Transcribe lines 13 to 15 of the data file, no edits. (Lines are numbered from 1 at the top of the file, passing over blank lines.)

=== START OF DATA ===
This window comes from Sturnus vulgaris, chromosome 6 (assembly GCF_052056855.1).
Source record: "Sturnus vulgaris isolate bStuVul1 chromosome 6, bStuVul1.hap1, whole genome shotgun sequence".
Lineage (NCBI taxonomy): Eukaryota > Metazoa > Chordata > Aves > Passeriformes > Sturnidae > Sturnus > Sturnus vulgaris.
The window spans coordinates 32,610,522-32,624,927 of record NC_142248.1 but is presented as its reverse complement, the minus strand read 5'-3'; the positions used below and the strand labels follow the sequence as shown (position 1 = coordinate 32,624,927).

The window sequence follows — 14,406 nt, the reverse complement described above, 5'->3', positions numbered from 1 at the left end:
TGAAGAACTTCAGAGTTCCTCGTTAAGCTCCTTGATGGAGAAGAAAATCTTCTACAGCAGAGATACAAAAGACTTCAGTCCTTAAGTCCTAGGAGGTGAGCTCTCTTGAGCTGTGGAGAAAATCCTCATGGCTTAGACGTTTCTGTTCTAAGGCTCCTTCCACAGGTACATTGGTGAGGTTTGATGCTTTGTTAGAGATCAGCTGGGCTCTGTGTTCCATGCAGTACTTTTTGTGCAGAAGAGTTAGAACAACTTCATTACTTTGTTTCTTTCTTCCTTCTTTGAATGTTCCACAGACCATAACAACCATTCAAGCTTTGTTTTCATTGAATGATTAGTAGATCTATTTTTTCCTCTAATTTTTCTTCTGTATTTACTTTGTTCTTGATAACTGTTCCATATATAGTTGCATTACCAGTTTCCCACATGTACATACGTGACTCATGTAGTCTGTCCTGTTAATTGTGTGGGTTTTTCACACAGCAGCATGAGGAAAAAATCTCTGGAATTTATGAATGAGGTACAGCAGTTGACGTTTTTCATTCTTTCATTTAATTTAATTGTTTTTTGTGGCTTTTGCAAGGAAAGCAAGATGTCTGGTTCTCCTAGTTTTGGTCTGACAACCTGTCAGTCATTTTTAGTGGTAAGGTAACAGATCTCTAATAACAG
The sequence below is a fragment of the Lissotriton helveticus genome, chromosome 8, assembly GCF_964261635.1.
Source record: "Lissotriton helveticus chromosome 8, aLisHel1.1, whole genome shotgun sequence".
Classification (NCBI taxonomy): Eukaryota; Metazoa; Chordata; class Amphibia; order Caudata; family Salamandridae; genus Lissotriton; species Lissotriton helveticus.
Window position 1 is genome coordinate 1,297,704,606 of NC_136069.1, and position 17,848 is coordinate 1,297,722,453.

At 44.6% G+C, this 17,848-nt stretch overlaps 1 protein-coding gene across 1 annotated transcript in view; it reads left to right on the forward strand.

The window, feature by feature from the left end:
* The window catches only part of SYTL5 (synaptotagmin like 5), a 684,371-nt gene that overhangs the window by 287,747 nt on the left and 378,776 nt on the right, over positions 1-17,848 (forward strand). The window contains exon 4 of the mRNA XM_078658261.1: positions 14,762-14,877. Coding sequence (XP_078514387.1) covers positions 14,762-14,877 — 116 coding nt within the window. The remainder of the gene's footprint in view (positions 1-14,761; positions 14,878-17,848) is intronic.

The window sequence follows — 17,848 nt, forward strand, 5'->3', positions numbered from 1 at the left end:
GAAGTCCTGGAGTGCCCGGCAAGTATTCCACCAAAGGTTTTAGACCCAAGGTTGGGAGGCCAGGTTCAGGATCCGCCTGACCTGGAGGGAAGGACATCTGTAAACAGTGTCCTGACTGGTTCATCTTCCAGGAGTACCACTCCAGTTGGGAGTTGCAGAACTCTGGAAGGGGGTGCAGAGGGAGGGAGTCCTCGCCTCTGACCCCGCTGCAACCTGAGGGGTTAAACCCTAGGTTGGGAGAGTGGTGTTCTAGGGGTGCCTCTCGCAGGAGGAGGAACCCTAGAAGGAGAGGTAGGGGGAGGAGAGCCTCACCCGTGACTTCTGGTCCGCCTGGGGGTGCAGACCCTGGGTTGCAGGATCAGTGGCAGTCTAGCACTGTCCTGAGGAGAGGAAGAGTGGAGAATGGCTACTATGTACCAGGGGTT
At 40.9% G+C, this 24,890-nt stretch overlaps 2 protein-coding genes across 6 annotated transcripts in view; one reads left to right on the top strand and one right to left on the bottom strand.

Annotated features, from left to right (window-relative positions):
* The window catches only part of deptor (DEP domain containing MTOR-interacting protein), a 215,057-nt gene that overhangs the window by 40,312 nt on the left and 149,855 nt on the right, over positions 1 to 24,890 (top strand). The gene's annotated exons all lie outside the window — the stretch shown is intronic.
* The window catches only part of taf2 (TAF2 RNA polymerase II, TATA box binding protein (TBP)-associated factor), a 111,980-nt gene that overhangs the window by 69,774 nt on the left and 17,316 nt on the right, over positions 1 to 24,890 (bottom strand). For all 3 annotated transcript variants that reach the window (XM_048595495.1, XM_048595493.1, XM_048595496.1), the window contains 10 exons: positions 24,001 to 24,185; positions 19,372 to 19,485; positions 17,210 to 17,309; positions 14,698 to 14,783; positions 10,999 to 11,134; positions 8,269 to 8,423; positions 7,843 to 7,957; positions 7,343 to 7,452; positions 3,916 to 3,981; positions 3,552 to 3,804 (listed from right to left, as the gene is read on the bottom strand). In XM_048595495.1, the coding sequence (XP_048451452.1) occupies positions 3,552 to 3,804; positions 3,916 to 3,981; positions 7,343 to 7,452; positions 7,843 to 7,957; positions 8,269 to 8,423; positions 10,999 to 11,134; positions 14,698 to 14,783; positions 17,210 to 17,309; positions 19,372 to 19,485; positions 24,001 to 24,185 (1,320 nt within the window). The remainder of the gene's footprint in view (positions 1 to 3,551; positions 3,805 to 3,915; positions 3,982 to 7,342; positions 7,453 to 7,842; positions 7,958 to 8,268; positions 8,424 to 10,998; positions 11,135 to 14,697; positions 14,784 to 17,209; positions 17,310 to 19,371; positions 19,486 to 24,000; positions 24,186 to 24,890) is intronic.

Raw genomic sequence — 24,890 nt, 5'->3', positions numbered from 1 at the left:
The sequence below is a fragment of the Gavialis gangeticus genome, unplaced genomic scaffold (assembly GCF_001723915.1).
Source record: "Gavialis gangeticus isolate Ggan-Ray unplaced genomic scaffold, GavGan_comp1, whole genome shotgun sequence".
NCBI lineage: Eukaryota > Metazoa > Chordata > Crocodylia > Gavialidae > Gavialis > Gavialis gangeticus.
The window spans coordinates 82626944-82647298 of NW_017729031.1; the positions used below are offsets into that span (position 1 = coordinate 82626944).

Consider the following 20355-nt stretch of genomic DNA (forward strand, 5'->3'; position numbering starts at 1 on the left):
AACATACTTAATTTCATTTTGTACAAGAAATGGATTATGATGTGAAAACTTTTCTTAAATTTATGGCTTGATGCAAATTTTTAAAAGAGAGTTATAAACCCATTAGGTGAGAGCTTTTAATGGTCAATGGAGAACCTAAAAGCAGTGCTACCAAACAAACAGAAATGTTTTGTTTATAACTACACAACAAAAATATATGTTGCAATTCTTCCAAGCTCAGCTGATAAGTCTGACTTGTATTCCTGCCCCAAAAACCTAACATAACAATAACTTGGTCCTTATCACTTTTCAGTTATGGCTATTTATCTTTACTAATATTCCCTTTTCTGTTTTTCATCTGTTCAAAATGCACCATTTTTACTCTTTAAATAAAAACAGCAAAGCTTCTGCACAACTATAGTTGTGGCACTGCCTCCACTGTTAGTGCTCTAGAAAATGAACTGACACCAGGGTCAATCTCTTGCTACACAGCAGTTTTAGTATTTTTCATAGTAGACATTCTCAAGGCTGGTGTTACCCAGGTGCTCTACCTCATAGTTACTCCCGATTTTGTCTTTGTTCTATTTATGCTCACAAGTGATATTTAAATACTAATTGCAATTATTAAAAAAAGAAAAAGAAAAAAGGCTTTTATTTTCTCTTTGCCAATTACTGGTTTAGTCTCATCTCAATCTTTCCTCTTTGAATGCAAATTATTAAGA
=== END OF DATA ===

* The window catches only part of SYTL5 (synaptotagmin like 5), a 684,371-nt gene that overhangs the window by 287,747 nt on the left and 378,776 nt on the right, over positions 1-17,848 (forward strand). The window contains exon 4 of the mRNA XM_078658261.1: positions 14,762-14,877. Coding sequence (XP_078514387.1) covers positions 14,762-14,877 — 116 coding nt within the window. The remainder of the gene's footprint in view (positions 1-14,761; positions 14,878-17,848) is intronic.

The window sequence follows — 17,848 nt, forward strand, 5'->3', positions numbered from 1 at the left end:
GAAGTCCTGGAGTGCCCGGCAAGTATTCCACCAAAGGTTTTAGACCCAAGGTTGGGAGGCCAGGTTCAGGATCCGCCTGACCTGGAGGGAAGGACATCTGTAAACAGTGTCCTGACTGGTTCATCTTCCAGGAGTACCACTCCAGTTGGGAGTTGCAGAACTCTGGAAGGGGGTGCAGAGGGAGGGAGTCCTCGCCTCTGACCCCGCTGCAACCTGAGGGGTTAAACCCTAGGTTGGGAGAGTGGTGTTCTAGGGGTGCCTCTCGCAGGAGGAGGAACCCTAGAAGGAGAGGTAGGGGGAGGAGAGCCTCACCCGTGACTTCTGGTCCGCCTGGGGGTGCAGACCCTGGGTTGCAGGATCAGTGGCAGTCTAGCACTGTCCTGAGGAGAGGAAGAGTGGAGAATGGCTACTATGTACCAGGGGTT